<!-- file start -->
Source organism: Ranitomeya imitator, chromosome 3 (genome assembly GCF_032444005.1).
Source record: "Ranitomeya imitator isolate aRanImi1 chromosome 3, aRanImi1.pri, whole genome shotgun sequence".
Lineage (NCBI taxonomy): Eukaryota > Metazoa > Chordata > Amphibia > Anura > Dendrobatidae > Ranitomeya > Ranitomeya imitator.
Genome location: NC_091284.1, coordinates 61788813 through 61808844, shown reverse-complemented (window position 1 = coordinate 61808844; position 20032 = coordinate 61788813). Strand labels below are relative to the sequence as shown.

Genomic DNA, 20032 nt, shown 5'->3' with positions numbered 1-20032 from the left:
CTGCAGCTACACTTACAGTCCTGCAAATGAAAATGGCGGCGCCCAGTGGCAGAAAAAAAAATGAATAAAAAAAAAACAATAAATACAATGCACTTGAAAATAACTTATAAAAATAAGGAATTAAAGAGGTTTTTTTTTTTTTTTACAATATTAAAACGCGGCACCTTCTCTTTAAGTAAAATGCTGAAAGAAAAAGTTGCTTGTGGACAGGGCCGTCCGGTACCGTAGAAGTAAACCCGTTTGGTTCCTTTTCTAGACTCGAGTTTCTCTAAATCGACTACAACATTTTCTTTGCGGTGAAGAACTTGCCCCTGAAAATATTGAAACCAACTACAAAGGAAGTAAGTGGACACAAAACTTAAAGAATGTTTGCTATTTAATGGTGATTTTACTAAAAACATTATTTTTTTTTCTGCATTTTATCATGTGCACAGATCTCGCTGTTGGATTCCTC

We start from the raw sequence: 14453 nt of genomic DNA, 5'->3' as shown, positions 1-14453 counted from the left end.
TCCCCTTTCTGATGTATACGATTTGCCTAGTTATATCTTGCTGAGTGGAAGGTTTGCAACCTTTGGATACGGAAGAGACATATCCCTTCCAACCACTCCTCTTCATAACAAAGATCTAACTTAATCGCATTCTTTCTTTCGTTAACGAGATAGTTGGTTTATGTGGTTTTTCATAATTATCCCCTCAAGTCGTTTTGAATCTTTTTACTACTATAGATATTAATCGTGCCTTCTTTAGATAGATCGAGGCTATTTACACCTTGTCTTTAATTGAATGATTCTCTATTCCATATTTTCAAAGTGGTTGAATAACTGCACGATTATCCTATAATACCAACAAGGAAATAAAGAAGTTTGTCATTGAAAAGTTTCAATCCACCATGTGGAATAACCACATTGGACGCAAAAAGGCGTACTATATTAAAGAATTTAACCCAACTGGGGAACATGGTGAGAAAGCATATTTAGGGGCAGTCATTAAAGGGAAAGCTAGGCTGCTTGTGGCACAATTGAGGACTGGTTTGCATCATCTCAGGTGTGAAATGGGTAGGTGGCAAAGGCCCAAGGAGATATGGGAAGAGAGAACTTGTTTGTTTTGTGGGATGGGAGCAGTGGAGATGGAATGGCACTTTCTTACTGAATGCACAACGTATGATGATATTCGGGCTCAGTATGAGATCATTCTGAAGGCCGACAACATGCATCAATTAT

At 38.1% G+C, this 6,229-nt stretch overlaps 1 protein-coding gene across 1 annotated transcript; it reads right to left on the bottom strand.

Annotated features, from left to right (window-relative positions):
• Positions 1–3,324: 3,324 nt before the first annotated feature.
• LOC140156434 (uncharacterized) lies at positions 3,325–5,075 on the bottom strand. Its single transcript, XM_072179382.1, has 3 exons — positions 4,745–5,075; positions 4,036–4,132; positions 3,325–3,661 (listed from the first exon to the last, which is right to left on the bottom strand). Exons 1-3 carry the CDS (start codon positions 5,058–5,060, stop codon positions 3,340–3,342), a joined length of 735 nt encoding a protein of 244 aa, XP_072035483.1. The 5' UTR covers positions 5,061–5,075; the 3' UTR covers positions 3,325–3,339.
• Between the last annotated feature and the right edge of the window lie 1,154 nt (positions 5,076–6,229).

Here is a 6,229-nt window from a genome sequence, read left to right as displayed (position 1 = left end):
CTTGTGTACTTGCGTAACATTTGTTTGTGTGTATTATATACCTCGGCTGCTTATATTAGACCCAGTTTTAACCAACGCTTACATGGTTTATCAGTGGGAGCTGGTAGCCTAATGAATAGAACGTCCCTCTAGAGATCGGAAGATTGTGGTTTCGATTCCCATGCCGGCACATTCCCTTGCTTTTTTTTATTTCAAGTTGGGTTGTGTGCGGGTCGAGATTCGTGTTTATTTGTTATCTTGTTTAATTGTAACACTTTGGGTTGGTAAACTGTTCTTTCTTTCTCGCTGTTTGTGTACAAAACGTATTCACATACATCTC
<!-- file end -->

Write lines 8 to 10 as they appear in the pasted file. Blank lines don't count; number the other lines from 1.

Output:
TCCCCTTTCTGATGTATACGATTTGCCTAGTTATATCTTGCTGAGTGGAAGGTTTGCAACCTTTGGATACGGAAGAGACATATCCCTTCCAACCACTCCTCTTCATAACAAAGATCTAACTTAATCGCATTCTTTCTTTCGTTAACGAGATAGTTGGTTTATGTGGTTTTTCATAATTATCCCCTCAAGTCGTTTTGAATCTTTTTACTACTATAGATATTAATCGTGCCTTCTTTAGATAGATCGAGGCTATTTACACCTTGTCTTTAATTGAATGATTCTCTATTCCATATTTTCAAAGTGGTTGAATAACTGCACGATTATCCTATAATACCAACAAGGAAATAAAGAAGTTTGTCATTGAAAAGTTTCAATCCACCATGTGGAATAACCACATTGGACGCAAAAAGGCGTACTATATTAAAGAATTTAACCCAACTGGGGAACATGGTGAGAAAGCATATTTAGGGGCAGTCATTAAAGGGAAAGCTAGGCTGCTTGTGGCACAATTGAGGACTGGTTTGCATCATCTCAGGTGTGAAATGGGTAGGTGGCAAAGGCCCAAGGAGATATGGGAAGAGAGAACTTGTTTGTTTTGTGGGATGGGAGCAGTGGAGATGGAATGGCACTTTCTTACTGAATGCACAACGTATGATGATATTCGGGCTCAGTATGAGATCATTCTGAAGGCCGACAACATGCATCAATTAT

At 38.1% G+C, this 6,229-nt stretch overlaps 1 protein-coding gene across 1 annotated transcript; it reads right to left on the bottom strand.

Annotated features, from left to right (window-relative positions):